Foreign Minister Marina Kaljurand and the US Ambassador to Estonia, Jeffrey D. Levine, commemorated the Welles Declaration on July 23, in Tallinn. Photo by FM
On July 23, 1940, the acting US Secretary of State, Sumner Welles, issued a declaration that condemned the Soviet Union’s aggression against Estonia, Latvia and Lithuania.
On Thursday, July 23, 2015, Foreign Minister Marina Kaljurand and the US Ambassador to Estonia, Jeffrey D. Levine, commemorated the event at the special symposium, while the US Secretary of State John Kerry also issued a statement.
The Welles Declaration clearly stated that the invasion by the Soviet Union, which soon led to the annexation of the Baltic states was unacceptable and initiated refusal by the United States to recognize the legitimacy of Soviet control over these three states for the next 51 years.
“On behalf of President Obama and the people of the United States, I join Estonia, Latvia, and Lithuania in commemorating the 75th anniversary of the Welles Declaration, which condemned the forced annexation of these brave nations by the Soviet Union in 1940. We remember this declaration, issued by acting Secretary of State Sumner Welles on July 23, 1940, as an indelible sign of our shared commitment to freedom, sovereignty, and territorial integrity,” Kerry said in the statement.
“The Welles Declaration was more than a temporary symbolic gesture. From 1940 until the full restoration of Baltic independence half a century later, the flags of Estonia, Latvia, and Lithuania continued to fly in Washington, just as their peoples continued to believe that the day would come when liberty returned. Throughout the long years of Soviet occupation, the commitment of the United States to Baltic freedom never wavered,” Kerry added.
On July 23, while speaking at the symposium dedicated to the 75th anniversary of the Sumner Welles declaration and unveiling of the memorial plaque at the hall of the Estonian Academy of Sciences, Marina Kaljurand acknowledged the role of the US non-recognition policy in the restoration of Estonian independence. Kaljurand said that non-recognition continues to be topical today in connection with the illegal annexation of Crimea by Russian Federation and the situation in eastern Ukraine.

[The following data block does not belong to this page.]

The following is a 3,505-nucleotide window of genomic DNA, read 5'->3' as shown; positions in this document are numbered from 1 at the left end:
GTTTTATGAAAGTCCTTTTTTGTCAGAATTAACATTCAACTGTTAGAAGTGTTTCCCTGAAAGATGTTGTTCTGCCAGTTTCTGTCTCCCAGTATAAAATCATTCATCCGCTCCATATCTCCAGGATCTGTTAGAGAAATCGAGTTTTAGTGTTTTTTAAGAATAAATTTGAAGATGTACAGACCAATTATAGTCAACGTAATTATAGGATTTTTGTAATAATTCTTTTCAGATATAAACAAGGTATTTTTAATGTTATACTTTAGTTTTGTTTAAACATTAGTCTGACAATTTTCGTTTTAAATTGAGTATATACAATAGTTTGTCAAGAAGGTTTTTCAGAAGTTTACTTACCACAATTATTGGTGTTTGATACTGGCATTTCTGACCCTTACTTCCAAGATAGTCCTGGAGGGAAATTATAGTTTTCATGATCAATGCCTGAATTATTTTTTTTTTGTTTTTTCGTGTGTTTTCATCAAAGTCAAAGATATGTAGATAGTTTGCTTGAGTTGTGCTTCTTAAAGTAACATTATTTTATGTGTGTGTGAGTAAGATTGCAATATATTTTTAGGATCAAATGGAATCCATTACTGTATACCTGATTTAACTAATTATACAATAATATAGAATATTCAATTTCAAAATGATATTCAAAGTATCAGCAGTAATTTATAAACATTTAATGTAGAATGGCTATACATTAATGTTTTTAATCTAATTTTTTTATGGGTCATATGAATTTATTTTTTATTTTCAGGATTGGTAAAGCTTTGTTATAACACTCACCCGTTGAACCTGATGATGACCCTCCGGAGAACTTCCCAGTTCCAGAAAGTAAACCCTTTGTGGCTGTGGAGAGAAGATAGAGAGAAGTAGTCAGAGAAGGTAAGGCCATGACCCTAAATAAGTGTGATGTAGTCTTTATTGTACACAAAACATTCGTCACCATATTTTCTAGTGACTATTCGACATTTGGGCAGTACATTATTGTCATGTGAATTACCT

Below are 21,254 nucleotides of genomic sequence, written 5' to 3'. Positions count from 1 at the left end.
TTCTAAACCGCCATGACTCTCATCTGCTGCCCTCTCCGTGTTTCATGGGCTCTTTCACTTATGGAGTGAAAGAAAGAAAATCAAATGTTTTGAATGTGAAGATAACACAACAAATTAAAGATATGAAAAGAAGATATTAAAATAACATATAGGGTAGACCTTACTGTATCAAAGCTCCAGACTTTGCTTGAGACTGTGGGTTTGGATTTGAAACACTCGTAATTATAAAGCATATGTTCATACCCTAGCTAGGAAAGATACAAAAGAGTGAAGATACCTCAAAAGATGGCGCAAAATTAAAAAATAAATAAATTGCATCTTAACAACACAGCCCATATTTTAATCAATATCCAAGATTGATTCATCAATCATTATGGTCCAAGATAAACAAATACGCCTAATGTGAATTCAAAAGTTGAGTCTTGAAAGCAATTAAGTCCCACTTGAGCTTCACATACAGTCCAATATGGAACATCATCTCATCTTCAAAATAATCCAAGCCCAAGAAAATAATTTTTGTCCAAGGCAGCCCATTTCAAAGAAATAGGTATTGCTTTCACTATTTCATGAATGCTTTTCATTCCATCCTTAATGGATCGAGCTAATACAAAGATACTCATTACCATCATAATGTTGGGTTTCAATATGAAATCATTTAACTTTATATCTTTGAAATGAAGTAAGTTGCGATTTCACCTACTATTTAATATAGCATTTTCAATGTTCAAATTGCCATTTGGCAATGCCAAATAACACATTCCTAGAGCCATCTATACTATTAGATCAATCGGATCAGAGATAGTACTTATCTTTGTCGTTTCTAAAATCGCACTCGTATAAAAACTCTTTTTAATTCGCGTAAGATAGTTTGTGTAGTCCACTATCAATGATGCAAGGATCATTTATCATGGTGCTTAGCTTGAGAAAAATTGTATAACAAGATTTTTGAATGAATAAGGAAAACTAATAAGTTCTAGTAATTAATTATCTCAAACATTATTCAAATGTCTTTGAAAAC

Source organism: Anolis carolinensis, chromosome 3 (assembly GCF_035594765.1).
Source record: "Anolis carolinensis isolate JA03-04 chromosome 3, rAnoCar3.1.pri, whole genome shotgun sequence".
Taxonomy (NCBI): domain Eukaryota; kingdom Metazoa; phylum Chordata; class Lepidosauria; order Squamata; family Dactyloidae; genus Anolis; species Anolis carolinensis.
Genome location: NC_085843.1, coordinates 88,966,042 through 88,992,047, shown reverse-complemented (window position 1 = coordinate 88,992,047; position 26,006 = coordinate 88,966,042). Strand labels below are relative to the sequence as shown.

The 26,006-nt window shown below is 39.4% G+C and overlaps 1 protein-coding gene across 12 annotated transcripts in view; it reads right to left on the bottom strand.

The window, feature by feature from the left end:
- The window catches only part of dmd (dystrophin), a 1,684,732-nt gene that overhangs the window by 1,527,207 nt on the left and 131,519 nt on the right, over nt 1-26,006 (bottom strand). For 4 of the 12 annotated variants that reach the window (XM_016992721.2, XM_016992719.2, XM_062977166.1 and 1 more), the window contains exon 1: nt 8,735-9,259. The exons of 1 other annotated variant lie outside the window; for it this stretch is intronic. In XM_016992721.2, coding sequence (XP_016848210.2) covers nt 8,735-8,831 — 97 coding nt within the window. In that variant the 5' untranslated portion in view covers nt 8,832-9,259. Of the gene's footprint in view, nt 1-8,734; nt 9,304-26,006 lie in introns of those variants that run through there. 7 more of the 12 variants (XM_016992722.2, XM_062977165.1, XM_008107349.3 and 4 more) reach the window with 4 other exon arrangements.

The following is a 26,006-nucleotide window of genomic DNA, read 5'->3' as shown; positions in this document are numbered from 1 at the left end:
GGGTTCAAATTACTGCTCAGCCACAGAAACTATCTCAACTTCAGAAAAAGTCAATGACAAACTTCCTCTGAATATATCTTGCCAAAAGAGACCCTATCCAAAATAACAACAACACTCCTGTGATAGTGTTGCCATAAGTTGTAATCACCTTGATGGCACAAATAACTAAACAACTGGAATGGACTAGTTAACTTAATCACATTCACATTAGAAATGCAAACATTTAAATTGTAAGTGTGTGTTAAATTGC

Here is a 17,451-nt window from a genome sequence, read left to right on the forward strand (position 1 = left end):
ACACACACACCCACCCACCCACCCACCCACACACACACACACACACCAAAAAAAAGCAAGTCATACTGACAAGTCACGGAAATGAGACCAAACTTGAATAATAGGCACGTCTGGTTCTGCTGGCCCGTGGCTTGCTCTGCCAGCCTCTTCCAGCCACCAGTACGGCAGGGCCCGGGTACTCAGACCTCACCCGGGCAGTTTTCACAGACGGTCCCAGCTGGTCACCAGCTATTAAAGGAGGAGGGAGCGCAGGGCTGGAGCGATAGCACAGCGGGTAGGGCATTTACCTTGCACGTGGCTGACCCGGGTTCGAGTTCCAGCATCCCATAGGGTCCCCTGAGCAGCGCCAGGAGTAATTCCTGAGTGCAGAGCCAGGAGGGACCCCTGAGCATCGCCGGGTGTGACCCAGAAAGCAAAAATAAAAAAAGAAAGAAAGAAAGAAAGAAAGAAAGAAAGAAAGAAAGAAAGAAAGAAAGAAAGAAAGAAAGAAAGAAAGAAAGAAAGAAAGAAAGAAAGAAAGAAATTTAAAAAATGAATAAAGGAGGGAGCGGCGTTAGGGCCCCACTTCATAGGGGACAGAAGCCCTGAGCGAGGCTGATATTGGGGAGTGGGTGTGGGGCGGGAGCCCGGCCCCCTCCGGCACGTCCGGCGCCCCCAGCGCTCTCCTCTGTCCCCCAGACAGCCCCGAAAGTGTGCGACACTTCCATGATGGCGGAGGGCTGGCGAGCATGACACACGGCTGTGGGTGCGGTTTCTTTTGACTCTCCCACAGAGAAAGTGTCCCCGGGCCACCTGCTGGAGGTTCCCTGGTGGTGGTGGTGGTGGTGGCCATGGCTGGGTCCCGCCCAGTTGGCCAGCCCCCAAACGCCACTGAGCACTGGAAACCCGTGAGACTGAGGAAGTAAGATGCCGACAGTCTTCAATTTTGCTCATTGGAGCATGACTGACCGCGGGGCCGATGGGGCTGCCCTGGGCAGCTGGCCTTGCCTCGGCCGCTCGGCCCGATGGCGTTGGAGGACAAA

“Together we must pursue the vocal condemnation of the illegal annexation of Crimea and strongly carry out non-recognition,” Kaljurand said. “Ukraine must be able to regain control over its internationally recognized borders,” she added.
The US Ambassador Levine also spoke at the symposium, saying “America has watched with admiration at how the Baltic nations have built up strong democratic institutions and have taken their rightful place in the European and transatlantic community,” the ambassador paraphrased John Kerry.
THE WELLES DECLARATION clearly stated that the invasion by the Soviet Union, which soon led to the annexation of Estonia, was unacceptable and initiated its refusal to recognise the legitimacy of Soviet control over these three states.The US president at the time, Franklin D. Roosevelt, also authorised Welles to issue a strong public statement, while getting personally involved to write the declaration.
The actual text, while consistent with Roosevelt’s attitude towards territorial expansion, was written by another US diplomat, Loy W. Henderson, who was married to a Latvian woman and had opened an American Red Cross office in Kaunas after World War I.
After reviewing the statement’s initial draft, Welles expressed his opinion that the wording was not strong enough. In the presence of Henderson, Welles called Roosevelt and read the draft to him. Subsequently, Roosevelt and Welles agreed that it needed strengthening. Welles then reformulated several sentences and added others which apparently had been suggested by the president. Henderson later stated that Roosevelt was indignant at the manner in which the Soviet Union annexed the Baltic states and personally approved the condemnatory statement issued by Welles on the subject.
The declaration was made public and telegraphed to the US embassy in Moscow, thus establishing five-decade-long non-recognition of the Baltic states’ annexation by the United States.